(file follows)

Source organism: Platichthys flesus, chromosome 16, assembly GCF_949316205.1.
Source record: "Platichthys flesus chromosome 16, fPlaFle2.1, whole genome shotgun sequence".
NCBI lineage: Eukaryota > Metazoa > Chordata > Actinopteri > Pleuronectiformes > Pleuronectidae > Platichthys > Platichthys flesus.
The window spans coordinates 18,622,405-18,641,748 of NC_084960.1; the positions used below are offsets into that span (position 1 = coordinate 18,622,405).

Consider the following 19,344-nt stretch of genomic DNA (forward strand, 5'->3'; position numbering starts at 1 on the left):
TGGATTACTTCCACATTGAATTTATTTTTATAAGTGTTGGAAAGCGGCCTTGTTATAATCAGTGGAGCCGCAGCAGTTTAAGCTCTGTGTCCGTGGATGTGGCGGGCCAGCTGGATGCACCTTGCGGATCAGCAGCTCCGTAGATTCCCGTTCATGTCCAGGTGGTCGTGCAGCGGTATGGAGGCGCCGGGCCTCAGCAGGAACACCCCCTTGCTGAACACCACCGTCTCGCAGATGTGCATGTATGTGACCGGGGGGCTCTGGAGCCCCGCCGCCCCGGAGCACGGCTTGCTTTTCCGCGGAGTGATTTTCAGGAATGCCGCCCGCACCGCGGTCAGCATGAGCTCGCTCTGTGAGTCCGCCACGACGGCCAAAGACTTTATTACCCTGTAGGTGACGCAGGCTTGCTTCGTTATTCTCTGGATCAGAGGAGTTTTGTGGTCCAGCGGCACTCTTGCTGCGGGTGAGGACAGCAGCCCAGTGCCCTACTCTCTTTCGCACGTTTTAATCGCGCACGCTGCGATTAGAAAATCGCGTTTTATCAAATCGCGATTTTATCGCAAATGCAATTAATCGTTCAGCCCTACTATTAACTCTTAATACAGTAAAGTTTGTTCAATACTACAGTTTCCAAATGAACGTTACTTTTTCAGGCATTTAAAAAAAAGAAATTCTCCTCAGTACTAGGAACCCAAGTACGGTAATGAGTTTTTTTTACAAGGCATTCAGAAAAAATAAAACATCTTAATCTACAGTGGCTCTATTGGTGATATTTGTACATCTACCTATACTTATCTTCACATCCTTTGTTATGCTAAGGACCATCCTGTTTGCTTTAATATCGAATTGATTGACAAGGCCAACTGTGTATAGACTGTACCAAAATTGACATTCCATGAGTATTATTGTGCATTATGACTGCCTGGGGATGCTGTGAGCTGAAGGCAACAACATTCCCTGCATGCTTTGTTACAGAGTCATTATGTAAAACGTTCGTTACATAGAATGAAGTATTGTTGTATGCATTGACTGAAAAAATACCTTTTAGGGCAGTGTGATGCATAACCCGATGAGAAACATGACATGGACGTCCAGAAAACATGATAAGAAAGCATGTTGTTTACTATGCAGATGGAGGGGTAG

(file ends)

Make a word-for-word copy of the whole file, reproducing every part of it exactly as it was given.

Source organism: Platichthys flesus, chromosome 16, assembly GCF_949316205.1.
Source record: "Platichthys flesus chromosome 16, fPlaFle2.1, whole genome shotgun sequence".
NCBI lineage: Eukaryota > Metazoa > Chordata > Actinopteri > Pleuronectiformes > Pleuronectidae > Platichthys > Platichthys flesus.
The window spans coordinates 18,622,405-18,641,748 of NC_084960.1; the positions used below are offsets into that span (position 1 = coordinate 18,622,405).

Consider the following 19,344-nt stretch of genomic DNA (forward strand, 5'->3'; position numbering starts at 1 on the left):
TGGATTACTTCCACATTGAATTTATTTTTATAAGTGTTGGAAAGCGGCCTTGTTATAATCAGTGGAGCCGCAGCAGTTTAAGCTCTGTGTCCGTGGATGTGGCGGGCCAGCTGGATGCACCTTGCGGATCAGCAGCTCCGTAGATTCCCGTTCATGTCCAGGTGGTCGTGCAGCGGTATGGAGGCGCCGGGCCTCAGCAGGAACACCCCCTTGCTGAACACCACCGTCTCGCAGATGTGCATGTATGTGACCGGGGGGCTCTGGAGCCCCGCCGCCCCGGAGCACGGCTTGCTTTTCCGCGGAGTGATTTTCAGGAATGCCGCCCGCACCGCGGTCAGCATGAGCTCGCTCTGTGAGTCCGCCACGACGGCCAAAGACTTTATTACCCTGTAGGTGACGCAGGCTTGCTTCGTTATTCTCTGGATCAGAGGAGTTTTGTGGTCCAGCGGCACTCTTGCTGCGGGTGAGGACAGCAGCCCAGTGCCCTACTCTCTTTCGCACGTTTTAATCGCGCACGCTGCGATTAGAAAATCGCGTTTTATCAAATCGCGATTTTATCGCAAATGCAATTAATCGTTCAGCCCTACTATTAACTCTTAATACAGTAAAGTTTGTTCAATACTACAGTTTCCAAATGAACGTTACTTTTTCAGGCATTTAAAAAAAAGAAATTCTCCTCAGTACTAGGAACCCAAGTACGGTAATGAGTTTTTTTTACAAGGCATTCAGAAAAAATAAAACATCTTAATCTACAGTGGCTCTATTGGTGATATTTGTACATCTACCTATACTTATCTTCACATCCTTTGTTATGCTAAGGACCATCCTGTTTGCTTTAATATCGAATTGATTGACAAGGCCAACTGTGTATAGACTGTACCAAAATTGACATTCCATGAGTATTATTGTGCATTATGACTGCCTGGGGATGCTGTGAGCTGAAGGCAACAACATTCCCTGCATGCTTTGTTACAGAGTCATTATGTAAAACGTTCGTTACATAGAATGAAGTATTGTTGTATGCATTGACTGAAAAAATACCTTTTAGGGCAGTGTGATGCATAACCCGATGAGAAACATGACATGGACGTCCAGAAAACATGATAAGAAAGCATGTTGTTTACTATGCAGATGGAGGGGTAG